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Ron M 08-29-2004 09:56 PM

Epoxy Primer Question
I am looking for an epoxy primer that has good adhesion properties without using an etch base first. I think I have read that Dupont has a good epoxy primer for bare metal.

-Does anyone have experience with this product over bare metal?
-How does it spray?
-Does it have good adhesion like the DPs of years back?
-Is it better than the DPs of today?
- Does Nason have a good adhering epoxy primer?
-Where can I get tech articles for Dupont epoxies?

Thanks in advance for the help.

Randy Ferguson 08-29-2004 10:21 PM

Hi Ron,
I've tried several epoxies over the years, and I have to say, the "big boys" just ain't got their crap together!

Southern Polyurethanes has the absolute best epoxy primer I've used. It sprays excellent, adhesion is great, it sands very well, and has exceeded the top brands salt spray tests by some 1000+ hours. It's an impressive product!!!

This will take you to their website and you will find online tech sheets link on the left column.

Randy Ferguson
Metalshaping & Kustom Paint

Centerline 08-30-2004 07:15 AM

I've had very good experience with the line of PPG epoxy primers. They spray well and are pretty tough too.


Randy Ferguson 08-30-2004 11:34 AM

The old DP primers were good, but they have gone to crap!! They are experiencing bad adhesion problems now. So bad that they are requiring use of an etch primer (wash primer) prior to applying epoxy. Not a good sign!!


Dubz 08-30-2004 03:06 PM

i got the spec sheet on the dp90lf and it says it works without an etch primer

when did they go bad?

BarryK 08-30-2004 04:21 PM

A couple pages back I posted what a PPG jobber stated about the tech sheets. Just make sure its the latest one.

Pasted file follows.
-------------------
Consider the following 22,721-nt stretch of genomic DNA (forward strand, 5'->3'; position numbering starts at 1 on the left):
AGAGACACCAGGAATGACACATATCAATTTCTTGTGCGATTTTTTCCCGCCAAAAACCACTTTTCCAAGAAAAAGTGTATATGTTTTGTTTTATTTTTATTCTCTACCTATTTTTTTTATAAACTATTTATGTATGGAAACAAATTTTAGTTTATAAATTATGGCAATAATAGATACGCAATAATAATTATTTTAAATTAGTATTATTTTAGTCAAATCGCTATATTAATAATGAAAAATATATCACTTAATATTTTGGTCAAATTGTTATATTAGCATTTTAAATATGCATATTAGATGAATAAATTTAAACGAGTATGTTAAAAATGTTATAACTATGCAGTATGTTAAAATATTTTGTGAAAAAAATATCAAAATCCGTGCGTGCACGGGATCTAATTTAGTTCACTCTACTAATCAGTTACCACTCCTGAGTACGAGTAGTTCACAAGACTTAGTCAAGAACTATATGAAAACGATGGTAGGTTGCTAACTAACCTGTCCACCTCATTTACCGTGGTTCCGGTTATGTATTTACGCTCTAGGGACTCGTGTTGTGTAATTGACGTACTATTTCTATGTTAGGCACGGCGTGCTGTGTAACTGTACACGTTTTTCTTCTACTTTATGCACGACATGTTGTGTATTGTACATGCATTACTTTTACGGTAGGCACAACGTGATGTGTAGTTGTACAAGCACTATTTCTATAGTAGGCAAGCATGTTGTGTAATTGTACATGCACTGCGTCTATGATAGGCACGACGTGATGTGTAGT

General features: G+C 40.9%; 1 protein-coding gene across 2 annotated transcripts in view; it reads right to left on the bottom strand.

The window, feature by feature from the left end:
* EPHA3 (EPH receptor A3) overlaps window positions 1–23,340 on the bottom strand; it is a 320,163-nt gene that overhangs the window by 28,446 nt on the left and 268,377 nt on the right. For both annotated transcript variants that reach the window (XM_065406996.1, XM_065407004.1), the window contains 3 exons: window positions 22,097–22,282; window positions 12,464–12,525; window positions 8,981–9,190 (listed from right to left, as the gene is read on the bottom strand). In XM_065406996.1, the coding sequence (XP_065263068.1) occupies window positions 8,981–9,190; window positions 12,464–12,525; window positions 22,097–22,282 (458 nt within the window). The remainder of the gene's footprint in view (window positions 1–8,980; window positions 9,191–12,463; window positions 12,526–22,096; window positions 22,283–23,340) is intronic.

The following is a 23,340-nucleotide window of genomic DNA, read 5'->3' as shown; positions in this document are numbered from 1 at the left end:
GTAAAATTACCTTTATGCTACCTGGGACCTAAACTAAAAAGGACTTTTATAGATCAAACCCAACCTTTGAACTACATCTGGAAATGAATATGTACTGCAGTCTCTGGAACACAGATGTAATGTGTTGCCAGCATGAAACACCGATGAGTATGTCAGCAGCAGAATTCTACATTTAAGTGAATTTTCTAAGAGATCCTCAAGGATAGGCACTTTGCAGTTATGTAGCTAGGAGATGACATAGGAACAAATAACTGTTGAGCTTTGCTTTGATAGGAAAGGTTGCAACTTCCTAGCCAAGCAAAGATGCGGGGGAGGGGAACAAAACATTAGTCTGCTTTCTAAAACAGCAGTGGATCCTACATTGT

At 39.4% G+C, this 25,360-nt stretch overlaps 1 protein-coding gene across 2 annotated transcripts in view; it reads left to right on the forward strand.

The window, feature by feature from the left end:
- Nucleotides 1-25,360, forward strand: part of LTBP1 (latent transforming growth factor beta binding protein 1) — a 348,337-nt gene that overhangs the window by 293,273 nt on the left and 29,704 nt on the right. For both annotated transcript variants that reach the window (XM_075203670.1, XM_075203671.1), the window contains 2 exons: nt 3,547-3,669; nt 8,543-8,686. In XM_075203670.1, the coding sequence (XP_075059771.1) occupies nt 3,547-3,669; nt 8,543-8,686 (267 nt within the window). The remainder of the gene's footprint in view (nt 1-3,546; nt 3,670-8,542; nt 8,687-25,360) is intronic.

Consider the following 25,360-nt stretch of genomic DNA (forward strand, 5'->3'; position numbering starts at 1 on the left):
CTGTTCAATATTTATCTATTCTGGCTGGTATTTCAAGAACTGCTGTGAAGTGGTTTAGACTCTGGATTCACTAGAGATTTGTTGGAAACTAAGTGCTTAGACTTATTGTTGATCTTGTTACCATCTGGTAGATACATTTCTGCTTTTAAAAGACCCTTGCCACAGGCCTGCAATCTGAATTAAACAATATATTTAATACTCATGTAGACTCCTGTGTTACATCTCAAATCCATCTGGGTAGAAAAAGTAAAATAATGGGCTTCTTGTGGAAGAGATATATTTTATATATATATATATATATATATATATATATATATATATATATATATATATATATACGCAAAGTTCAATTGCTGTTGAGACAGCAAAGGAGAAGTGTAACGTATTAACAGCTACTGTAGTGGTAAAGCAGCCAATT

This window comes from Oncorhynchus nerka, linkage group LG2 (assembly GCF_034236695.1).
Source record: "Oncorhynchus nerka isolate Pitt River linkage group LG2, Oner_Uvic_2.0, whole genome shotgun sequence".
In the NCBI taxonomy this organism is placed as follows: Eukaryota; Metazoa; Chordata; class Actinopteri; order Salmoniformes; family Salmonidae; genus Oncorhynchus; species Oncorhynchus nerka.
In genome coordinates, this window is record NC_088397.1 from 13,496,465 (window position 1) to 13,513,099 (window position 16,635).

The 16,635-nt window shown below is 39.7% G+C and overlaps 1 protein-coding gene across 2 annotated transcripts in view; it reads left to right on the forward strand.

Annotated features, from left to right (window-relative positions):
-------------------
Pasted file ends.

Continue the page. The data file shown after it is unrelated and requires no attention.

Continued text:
Centerline 08-30-2004 04:42 PM


Originally posted by Randy Ferguson
The old DP primers were good, but they have gone to crap!! They are experiencing bad adhesion problems now. So bad that they are requiring use of an etch primer (wash primer) prior to applying epoxy. Not a good sign!!


Interesting. My jobber hasn't mentioned anything about this. Did they mention any particular primers or are all the epoxy primers from PPG suspect? I also find it curious that I haven't seen this mentioned on any of the painting boards.


julmer 08-30-2004 10:49 PM

The old stuff is just DP. The new is DPLF - lead free. Better for the environment and all that. I've heard a couple of complaints but most people seem to still be happy with it.

Ron M 08-30-2004 11:10 PM

Well, I'll let you know about the Southern Poly's epoxy. I just ordered a gallon today. I hope it gets here in the 3 days they said it will. I need it for this weekend. Time to prime. In Minnesota, ya gotta go when the weather lets ya! Back to stripping the old paint---IE--many..many layers including the old DP from about 8-10 years ago. Yes that stuff did stick by the way. Any recommendations on spraying and gun set up. I will probably use my conventional set up. I have HVLP (new to me) but probably not for the filler.